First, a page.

Photographer Yousuf Karsh, known for his portraits of stars and world leaders, died Saturday July 13 at Brigham and Women’s Hospital in Boston after undergoing surgery. He was 93.
He was best known for his World War II portraits of Winston Churchill, Dwight D. Eisenhower and other Allied leaders. But he is also remembered for his classic pictures of George Bernard Shaw, Ernest Hemingway, Georgia O’Keeffe and Andy Warhol.
Born in Mardin, Turkey, to Armenian parents, he immigrated in 1924 to Canada, where an uncle was a studio portrait photographer and taught him the trade. Eventually he opened a studio in Ottowa, where theater in particular played a role in his evolution as a portraitist: He learned dramatic use of light at the Ottawa Little Theater, where he was a member.
And through that theater he met the son of Canada’s governor general, who persuaded his father to sit for Karsh, which in turn gave the photographer entree to capturing the formal images of Canadian officials and through one of them Churchill during the wartime leader’s visit to Canada. That famous photo made Karsh’s career.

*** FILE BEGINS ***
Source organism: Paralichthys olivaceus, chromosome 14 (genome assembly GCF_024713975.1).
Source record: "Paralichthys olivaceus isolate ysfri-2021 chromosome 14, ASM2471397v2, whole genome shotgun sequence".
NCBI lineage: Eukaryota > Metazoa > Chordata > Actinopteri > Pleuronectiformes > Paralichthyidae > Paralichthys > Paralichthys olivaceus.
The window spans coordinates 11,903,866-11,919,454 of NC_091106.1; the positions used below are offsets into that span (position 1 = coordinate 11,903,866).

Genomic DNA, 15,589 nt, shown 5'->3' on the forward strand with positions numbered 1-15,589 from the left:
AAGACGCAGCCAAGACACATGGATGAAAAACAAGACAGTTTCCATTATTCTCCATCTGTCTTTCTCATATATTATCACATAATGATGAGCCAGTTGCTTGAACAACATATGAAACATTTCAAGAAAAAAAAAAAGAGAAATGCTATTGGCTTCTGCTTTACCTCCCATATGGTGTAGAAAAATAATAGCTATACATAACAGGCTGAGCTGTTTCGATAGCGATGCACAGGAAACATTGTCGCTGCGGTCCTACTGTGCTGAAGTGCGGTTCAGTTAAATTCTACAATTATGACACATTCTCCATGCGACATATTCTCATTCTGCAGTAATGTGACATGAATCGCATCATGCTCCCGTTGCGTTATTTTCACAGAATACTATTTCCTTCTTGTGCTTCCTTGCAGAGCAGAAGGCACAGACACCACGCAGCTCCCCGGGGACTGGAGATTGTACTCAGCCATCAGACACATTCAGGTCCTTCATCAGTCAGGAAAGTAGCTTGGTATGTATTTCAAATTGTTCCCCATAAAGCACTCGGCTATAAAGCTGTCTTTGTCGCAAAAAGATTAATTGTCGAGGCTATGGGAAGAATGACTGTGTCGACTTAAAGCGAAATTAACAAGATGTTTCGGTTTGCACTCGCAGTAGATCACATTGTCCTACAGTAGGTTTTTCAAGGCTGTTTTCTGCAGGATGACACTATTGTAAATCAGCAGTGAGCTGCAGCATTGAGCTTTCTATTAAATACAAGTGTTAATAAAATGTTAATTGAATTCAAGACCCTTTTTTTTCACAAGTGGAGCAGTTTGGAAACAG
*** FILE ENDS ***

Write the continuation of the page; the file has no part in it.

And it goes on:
The Canadian government sent Karsh to London to photograph other Brit leaders, Life magazine assigned him to photograph American war chiefs, and by the end of the war, he published his first book, “Faces of Destiny” and was known throughout the world for his sympathetic portraits of the famous and powerful.
Other books in the following decades included “In Search of Greatness: Reflections of Yousuf Karsh,” “Portraits of Greatness,” “Faces of Our Time,” “Karsh Portraits,” “Photographs of Yousuf Karsh: Men Who Make Our World” and “Karsh: A Fifty-Year Retrospective.”
His works are in numerous museums and collections including the Art Institute of Chicago, the Intl. Museum of Photography at George Eastman House, the Metropolitan Museum of Art in New York and the National Portrait Gallery in London.
He is survived by his wife, Estrellita Maria Nachbar; a brother; and a nephew.